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Illustration: Sarah Grillo/Axios

Politicians, corporations, the media and activists are talking about climate change more than ever — but most Americans are not.

Be smart: If you’re reading this on social media, you’re probably the exception, not the rule. Just 9% of Americans talk about climate change often, surveys by Yale and George Mason University indicate.

Why it matters: What people talk about is what ultimately rises as a priority among the public, says Anthony Leiserowitz, senior research scientist and director of Yale's Program on Climate Change Communication.

Expand chart
Data: Climate Change in the American Mind survey, 2008 to 2019; Note: Each survey is of approximately 1,000 U.S. adults, with an average margin of error of ±3 percentage points; Chart: Andrew Witherspoon/Axios

By the numbers: More than half — 59% — of Americans talk about climate change with their family or friends "rarely" or "never," according to the surveys. That figure has more or less remained unchanged for a dozen years. As of late last year, it’s still at 59%.

  • About 40% of people say they talk about climate change “often” or “occasionally,” a figure that also remained mostly the same over the last 12 years.
  • The share of people talking about climate change “often” has almost doubled, though it’s still small: from 5% to 9%.
  • These numbers remain small despite an increase in the share of people who say they hear about global warming in the media: 19% in March 2015, to 35% in November 2019.
  • For the record: The data on this topic has an average margin of error +/- 3 percentage points and each survey had around 1,000 participants.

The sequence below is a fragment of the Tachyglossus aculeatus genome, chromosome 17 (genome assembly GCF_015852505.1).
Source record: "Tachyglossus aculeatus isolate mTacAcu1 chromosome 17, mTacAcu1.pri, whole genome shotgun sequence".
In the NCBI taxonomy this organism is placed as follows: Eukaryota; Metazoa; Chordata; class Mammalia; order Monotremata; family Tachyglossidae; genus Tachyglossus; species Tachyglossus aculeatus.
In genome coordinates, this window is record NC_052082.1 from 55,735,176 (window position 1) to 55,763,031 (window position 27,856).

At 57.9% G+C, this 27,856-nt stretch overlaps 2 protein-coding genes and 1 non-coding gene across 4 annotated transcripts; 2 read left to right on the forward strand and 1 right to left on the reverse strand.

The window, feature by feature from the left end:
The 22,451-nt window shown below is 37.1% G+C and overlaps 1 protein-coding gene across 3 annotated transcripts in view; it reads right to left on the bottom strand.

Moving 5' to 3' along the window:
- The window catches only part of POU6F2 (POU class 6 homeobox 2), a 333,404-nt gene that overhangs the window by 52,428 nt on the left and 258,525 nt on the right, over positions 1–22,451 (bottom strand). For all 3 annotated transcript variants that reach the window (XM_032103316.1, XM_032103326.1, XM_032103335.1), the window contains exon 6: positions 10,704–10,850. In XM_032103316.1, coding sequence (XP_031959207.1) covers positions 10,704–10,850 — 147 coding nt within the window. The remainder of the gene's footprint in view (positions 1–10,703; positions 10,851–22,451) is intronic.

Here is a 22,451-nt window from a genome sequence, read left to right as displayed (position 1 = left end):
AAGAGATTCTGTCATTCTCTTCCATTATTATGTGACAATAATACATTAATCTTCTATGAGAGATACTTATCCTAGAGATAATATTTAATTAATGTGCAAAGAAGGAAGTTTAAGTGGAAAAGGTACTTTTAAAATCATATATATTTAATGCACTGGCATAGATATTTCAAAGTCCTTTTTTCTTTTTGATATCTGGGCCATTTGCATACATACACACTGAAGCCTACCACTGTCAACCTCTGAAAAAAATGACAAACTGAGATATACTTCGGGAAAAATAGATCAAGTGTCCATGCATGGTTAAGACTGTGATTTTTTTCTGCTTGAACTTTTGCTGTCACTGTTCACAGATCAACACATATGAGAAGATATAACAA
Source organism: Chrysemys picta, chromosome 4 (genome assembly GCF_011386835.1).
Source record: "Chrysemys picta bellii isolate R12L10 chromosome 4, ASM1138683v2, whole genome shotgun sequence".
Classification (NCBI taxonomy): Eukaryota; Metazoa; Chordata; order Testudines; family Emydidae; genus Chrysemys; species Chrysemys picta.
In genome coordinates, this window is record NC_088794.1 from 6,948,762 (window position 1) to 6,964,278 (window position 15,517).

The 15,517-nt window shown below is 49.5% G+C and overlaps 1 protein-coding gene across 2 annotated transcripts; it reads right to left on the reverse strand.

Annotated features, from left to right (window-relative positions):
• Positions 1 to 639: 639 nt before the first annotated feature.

Driving the news: The volume of climate change coverage on nightly and Sunday broadcast news shows increased 68% from 2018 to 2019, according to a report out Thursday by the liberal nonprofit Media Matters.

  • But the absolute numbers are tiny: Climate change comprised just 0.7% of overall broadcast news coverage last year, the report found.
  • Most Americans consume news on TV, so the deluge of online media many see — including those of you who found this article via social media — is not what most Americans are getting.
“The climate community lives inside a green bubble, inside a green bubble, inside a green bubble. We see news articles about climate change every day. But that’s not the experience of most people, most of the time.”
— Anthony Leiserowitz

Go deeper: Climate change is a ratings killer

Go deeper

Journalism enters dangerous new era

Illustration: Brendan Lynch/Axios

The Capitol attack on Jan. 6 resulted in at least nine physical assaults against journalists and at least five arrests, per the U.S. Press Freedom Tracker's top editor.

Why it matters: President Trump's harsh rhetoric towards the press has empowered leaders abroad and locally in the U.S. to continue to attack press that they don't like.

Ben Geman, author of Generate
2 hours ago - Politics & Policy

The beginning of the beginning for Biden's climate push

Illustration: Annelise Capossela/Axios

Joe Biden's inauguration and the days right after will bring a rat-tat-tat burst of climate policy moves, but keep this in mind amid the splashy pledges: pushing through most of his agenda will be a long, uncertain slog.

Why it matters: Biden's climate plan is far more expansive than anything contemplated under President Obama. But for all the immediate pledges, it will take years to see how far Biden gets.

Dion Rabouin, author of Markets
3 hours ago - Economy & Business

Biden's inflation danger

Illustration: Sarah Grillo/Axios

President-elect Joe Biden's $1.9 trillion stimulus proposal has economists and bullish market analysts revising their U.S. growth expectations higher, predicting a reflation of the economy in 2021 and possibly more booming returns for risk assets.

Yes, but: Others are warning that what's expected to be reflation could actually show up as inflation, a much less welcome phenomenon.